I’d like to start this post by telling you 63.5 percent of all identity theft and credit card fraud takes place in “old-fashioned” or “low-tech” ways. But I can’t. It’s not possible to accurately quantify all the ways thieves can steal your money, use your credit cards, and ruin your good credit score.

“Customers who contact us wouldn’t necessarily know their information was compromised through something like ‘dumpster diving,'”says Victor Searcy, Director of Fraud Operations for IDT911*, an identity theft and data risk management consulting firm that provides fraud solutions for Fortune 500 companies and more.

Searcy does have some statistics to share.

Through ISISS, our proprietary Identity Solution and Investigative Support System, we know that 63 percent of situations where a customer’s information is exposed is from good ol’ fashioned theft, including car and home break-ins. In 49 percent of those situations, credit or debit cards are taken and that is when “low-tech” crimes can be committed.

The Identity Theft Resource Center, also shared some figures with CreditDad.com, and they were significantly lower.

According to our data breach report, 15.4 percent of all data breaches so far this year have been paper as opposed to electronic,

says Karen Barney, of ITRC which works with shredder manufacturer Fellowes, Inc. to inform consumers about the dangers of identity theft and how to prevent it.

Paper breaches can also be much more damaging, because thieves often get their hands on a lot of information, rather than say, a single name, email address and account number. “Paper breaches often mean all of an individual’s personal identifying information is available to the identity thief, including extras like what their signature looks like,” Barney says.

Low-Tech Identity Theft on the Rise?

As Congress introduces bills designed to crack down harder on hackers and mandate stricter Internet security measures, there’s a chance low-tech methods of identity theft and credit card fraud will rise. “Low-tech methods are exactly that – low-tech. This means they are cheap to use and that anybody is capable of using these low-tech ways to create identity theft,” XX observes.

What can you do to protect yourself? Let’s take a look at five common ways thieves can steal your identity and how you can prevent it.

Identity Theft Method #1 – Home burglary

Searcy notes that only 11 percent of credit card fraud takes place after someone loses their wallet. It’s more likely that your credit or debit card will be stolen from your home.

Protect Yourself – Take all your credit and debit cards with you when you leave the house. Afraid carrying all those cards won’t bode well for your budget? Put all but one emergency credit card in a safe deposit box. Also, keep important, identity-bearing papers such as the deed to your home, your birth certificate, and old tax forms (keep the ones for the past 7 years) in a safe that’s well hidden, or stow them in a safe deposit box, too. Don’t leave mail or credit card bills with account numbers lying around when you go out. Also protect your home with a good security system that connects directly to the police.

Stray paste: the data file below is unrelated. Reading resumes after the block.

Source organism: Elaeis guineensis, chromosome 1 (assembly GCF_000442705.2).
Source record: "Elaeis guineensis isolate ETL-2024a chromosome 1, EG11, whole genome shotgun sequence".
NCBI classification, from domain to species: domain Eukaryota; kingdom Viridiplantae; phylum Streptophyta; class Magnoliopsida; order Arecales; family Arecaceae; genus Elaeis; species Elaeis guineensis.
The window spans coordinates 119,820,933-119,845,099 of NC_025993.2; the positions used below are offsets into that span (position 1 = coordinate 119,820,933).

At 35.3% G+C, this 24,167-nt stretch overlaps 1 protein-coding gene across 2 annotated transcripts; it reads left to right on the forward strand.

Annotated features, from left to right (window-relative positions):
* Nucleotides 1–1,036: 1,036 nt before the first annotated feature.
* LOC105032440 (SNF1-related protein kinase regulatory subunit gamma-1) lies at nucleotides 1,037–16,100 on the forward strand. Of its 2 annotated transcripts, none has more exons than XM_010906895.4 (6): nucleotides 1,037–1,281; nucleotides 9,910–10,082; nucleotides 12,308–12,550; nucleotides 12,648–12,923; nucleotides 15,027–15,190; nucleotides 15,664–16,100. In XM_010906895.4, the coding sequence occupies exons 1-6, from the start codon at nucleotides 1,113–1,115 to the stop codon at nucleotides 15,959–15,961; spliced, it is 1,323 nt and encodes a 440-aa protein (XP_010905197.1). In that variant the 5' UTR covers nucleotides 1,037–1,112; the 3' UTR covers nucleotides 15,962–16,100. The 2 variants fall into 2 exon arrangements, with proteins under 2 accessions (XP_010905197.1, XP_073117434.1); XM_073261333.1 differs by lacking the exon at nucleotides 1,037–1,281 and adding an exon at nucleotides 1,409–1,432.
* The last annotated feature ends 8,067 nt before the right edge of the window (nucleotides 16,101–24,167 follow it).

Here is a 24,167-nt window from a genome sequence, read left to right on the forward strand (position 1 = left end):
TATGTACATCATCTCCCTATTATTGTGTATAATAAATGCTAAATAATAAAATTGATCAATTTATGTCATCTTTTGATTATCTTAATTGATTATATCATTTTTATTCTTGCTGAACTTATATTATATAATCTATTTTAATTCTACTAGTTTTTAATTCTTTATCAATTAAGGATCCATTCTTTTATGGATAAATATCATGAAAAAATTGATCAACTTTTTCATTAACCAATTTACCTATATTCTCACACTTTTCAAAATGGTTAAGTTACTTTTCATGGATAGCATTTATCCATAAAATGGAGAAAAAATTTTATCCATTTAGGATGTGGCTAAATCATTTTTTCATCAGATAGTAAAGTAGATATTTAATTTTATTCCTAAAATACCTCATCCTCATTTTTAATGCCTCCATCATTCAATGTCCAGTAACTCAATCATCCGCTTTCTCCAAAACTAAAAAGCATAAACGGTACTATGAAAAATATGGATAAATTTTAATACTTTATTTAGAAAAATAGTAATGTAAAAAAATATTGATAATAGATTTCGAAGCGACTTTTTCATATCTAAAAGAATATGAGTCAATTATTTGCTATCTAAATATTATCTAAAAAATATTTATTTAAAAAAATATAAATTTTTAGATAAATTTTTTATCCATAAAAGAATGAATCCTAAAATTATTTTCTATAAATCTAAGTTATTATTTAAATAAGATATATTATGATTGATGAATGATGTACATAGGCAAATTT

Identity Theft Method #2 – “Dumpster diving”

Experts listed dumpster diving, when thieves search through garbage for important papers, as a popular “low-tech identity theft” method.

Protect yourself – Shred everything with your name and address on it. {ID} lists these “absolute must-shred documents”:

  • Old tax returns (keep them for seven years)
  • Bank statements
  • Credit Card Offers
  • Old Photo ID Cards (such as your driver’s license)
  • Pay stubs (which often bear your social security number)
  • Convenience checks
  • Canceled checks
  • Canceled or expired credit or debit cards

Identity Theft Method #3 – Stealing your credit card number off the card

Protect yourself – Don’t hand over your credit card to anyone. Be prepared to pay cash in restaurants, where servers take your credit cards out of view for processing.

Identity Theft Method #4 – Pick-pocketing

While chances are slim that a lost or stolen wallet or purse will be picked up by someone who is cold-hearted enough to use your credit cards or steal your identity, pick-pockets and purse-snatchers may be an “old-school” threat.

Protect yourself – If you’re going somewhere with a lot of people in tightly-packed spaces (think sporting events, theme parks or Times Square on New Year’s Eve), carry cash and just one credit card. Leave the rest in your safe deposit box (not at home, see item #1)! If someone does steal your wallet or your purse, and you catch them, remember that no information is worth your life. Don’t chase the thief or try to fight them. Call and cancel the cards that were in there, and put a “freeze” on your credit reports, which prevents anyone from opening new credit in your name.

Identity Theft Method #5 – Stealing identity-bearing documents from your mail

Protect yourself – Brng in your mail as soon as it arrives, or get a P.O. Box to have mail delivered securely. Mail fraud is a federal crime, but that doesn’t stop thieves from using this easy identity theft method.

The best identity theft protection is awareness. Check your credit reports frequently and read bank and credit card statements carefully. If something doesn’t look right, contact your bank or credit card company right away to investigate and possibly file a claim. You can get a free credit report annually, with no strings attached, at annualcreditreport.com. And if you are a victim of identity theft or turned down for credit, you are also entitled to free copies of your credit reports.

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